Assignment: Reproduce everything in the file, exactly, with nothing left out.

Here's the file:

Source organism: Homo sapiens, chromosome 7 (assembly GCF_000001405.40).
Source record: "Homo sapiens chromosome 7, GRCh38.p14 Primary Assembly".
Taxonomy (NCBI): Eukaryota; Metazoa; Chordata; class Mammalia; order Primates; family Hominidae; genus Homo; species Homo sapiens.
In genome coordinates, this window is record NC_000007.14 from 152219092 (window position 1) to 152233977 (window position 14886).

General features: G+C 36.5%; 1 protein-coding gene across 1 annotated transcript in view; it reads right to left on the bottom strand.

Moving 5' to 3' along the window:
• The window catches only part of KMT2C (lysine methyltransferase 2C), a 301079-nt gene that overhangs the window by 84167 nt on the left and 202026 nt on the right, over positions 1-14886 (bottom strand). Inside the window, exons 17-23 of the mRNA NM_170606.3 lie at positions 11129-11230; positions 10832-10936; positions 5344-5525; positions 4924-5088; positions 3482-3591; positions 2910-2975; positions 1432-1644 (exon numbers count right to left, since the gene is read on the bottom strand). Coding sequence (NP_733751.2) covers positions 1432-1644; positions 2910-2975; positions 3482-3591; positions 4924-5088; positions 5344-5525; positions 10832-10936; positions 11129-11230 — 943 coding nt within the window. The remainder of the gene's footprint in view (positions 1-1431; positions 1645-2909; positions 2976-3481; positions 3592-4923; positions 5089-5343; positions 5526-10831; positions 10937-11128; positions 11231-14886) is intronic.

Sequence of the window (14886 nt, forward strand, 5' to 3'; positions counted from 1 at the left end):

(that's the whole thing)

Source organism: Homo sapiens, chromosome 7 (assembly GCF_000001405.40).
Source record: "Homo sapiens chromosome 7, GRCh38.p14 Primary Assembly".
Taxonomy (NCBI): Eukaryota; Metazoa; Chordata; class Mammalia; order Primates; family Hominidae; genus Homo; species Homo sapiens.
In genome coordinates, this window is record NC_000007.14 from 152219092 (window position 1) to 152233977 (window position 14886).

General features: G+C 36.5%; 1 protein-coding gene across 1 annotated transcript in view; it reads right to left on the bottom strand.

Moving 5' to 3' along the window:
• The window catches only part of KMT2C (lysine methyltransferase 2C), a 301079-nt gene that overhangs the window by 84167 nt on the left and 202026 nt on the right, over positions 1-14886 (bottom strand). Inside the window, exons 17-23 of the mRNA NM_170606.3 lie at positions 11129-11230; positions 10832-10936; positions 5344-5525; positions 4924-5088; positions 3482-3591; positions 2910-2975; positions 1432-1644 (exon numbers count right to left, since the gene is read on the bottom strand). Coding sequence (NP_733751.2) covers positions 1432-1644; positions 2910-2975; positions 3482-3591; positions 4924-5088; positions 5344-5525; positions 10832-10936; positions 11129-11230 — 943 coding nt within the window. The remainder of the gene's footprint in view (positions 1-1431; positions 1645-2909; positions 2976-3481; positions 3592-4923; positions 5089-5343; positions 5526-10831; positions 10937-11128; positions 11231-14886) is intronic.

Sequence of the window (14886 nt, forward strand, 5' to 3'; positions counted from 1 at the left end):